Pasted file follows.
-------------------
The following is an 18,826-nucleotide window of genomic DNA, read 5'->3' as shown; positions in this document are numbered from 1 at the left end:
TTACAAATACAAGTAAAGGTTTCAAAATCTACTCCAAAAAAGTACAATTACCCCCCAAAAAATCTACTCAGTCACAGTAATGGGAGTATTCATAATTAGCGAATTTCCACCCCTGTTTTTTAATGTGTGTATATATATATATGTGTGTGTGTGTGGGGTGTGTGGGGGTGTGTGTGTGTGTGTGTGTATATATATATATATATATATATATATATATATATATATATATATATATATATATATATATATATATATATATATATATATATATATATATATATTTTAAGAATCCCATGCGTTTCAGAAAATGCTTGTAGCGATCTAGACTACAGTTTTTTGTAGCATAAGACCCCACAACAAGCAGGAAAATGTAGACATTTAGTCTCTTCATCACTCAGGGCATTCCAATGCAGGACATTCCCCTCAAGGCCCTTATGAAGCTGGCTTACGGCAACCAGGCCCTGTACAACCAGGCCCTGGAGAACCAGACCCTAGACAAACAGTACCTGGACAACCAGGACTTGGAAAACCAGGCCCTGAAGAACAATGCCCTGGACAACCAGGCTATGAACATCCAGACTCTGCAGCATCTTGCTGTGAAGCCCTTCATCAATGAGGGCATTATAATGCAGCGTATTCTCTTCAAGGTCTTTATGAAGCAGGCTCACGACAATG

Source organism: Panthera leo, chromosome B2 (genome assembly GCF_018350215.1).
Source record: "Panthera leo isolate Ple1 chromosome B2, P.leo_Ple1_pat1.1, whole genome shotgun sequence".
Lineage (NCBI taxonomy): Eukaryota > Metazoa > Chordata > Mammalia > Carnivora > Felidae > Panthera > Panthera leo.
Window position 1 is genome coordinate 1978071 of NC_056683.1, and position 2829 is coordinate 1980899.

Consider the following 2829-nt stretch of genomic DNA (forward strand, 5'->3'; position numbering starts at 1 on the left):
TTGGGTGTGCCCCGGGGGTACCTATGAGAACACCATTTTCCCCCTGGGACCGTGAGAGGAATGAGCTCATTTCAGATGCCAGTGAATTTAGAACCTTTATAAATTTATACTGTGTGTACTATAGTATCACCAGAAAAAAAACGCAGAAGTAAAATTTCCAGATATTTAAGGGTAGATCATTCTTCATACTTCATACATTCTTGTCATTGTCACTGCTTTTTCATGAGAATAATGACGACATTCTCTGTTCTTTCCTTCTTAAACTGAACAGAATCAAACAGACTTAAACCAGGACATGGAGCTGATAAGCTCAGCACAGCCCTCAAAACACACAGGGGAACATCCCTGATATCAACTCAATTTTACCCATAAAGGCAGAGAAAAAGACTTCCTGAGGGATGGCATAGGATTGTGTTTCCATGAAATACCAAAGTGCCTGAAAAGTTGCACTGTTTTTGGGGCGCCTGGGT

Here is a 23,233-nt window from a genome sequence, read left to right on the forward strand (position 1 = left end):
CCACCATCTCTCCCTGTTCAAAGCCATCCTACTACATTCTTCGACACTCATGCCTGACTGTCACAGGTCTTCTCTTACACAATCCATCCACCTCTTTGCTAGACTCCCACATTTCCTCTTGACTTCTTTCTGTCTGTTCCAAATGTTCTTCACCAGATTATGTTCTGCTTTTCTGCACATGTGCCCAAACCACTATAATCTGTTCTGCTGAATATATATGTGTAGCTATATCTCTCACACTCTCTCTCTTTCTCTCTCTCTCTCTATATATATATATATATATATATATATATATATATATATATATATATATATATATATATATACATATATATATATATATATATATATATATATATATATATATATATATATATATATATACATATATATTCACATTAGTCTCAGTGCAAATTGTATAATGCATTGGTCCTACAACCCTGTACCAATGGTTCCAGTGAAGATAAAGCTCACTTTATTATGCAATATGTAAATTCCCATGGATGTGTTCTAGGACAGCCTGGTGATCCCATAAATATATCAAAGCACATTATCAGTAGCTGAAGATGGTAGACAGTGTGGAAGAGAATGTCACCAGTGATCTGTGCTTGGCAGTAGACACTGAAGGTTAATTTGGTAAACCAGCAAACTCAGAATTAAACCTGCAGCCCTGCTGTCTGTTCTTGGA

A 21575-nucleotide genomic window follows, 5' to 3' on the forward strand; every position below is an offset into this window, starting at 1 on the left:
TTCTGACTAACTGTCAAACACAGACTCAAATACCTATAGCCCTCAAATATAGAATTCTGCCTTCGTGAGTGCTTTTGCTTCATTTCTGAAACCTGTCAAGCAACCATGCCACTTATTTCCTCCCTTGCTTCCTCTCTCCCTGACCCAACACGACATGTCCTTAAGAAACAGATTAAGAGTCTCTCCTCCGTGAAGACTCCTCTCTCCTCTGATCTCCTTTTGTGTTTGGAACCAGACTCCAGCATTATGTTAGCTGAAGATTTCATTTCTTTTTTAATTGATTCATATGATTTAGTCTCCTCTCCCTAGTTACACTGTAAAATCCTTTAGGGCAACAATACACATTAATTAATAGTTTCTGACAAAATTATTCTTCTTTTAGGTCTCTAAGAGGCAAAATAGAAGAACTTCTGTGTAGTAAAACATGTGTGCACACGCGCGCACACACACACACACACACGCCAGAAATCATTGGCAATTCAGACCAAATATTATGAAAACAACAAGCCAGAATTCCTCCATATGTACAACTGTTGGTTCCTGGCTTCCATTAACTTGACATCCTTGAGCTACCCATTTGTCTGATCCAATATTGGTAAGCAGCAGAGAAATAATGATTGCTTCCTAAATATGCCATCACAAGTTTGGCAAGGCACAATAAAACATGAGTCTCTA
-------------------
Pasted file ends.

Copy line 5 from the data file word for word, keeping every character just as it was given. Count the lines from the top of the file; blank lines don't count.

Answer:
Lineage (NCBI taxonomy): Eukaryota > Metazoa > Chordata > Mammalia > Carnivora > Felidae > Panthera > Panthera leo.